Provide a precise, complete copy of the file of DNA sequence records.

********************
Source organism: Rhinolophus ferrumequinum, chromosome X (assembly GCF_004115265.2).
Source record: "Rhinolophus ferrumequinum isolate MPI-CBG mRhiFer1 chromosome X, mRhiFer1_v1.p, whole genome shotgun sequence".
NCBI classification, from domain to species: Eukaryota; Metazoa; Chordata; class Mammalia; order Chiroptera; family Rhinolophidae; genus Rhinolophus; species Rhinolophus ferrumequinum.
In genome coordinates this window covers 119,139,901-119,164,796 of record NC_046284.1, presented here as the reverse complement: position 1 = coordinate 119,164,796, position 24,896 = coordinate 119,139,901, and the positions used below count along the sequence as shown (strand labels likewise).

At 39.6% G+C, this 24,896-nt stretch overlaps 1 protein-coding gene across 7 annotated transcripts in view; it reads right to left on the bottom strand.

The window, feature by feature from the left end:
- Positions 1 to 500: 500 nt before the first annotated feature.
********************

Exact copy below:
Source organism: Rhinolophus ferrumequinum, chromosome X (assembly GCF_004115265.2).
Source record: "Rhinolophus ferrumequinum isolate MPI-CBG mRhiFer1 chromosome X, mRhiFer1_v1.p, whole genome shotgun sequence".
NCBI classification, from domain to species: Eukaryota; Metazoa; Chordata; class Mammalia; order Chiroptera; family Rhinolophidae; genus Rhinolophus; species Rhinolophus ferrumequinum.
In genome coordinates this window covers 119,139,901-119,164,796 of record NC_046284.1, presented here as the reverse complement: position 1 = coordinate 119,164,796, position 24,896 = coordinate 119,139,901, and the positions used below count along the sequence as shown (strand labels likewise).

At 39.6% G+C, this 24,896-nt stretch overlaps 1 protein-coding gene across 7 annotated transcripts in view; it reads right to left on the bottom strand.

The window, feature by feature from the left end:
- Positions 1 to 500: 500 nt before the first annotated feature.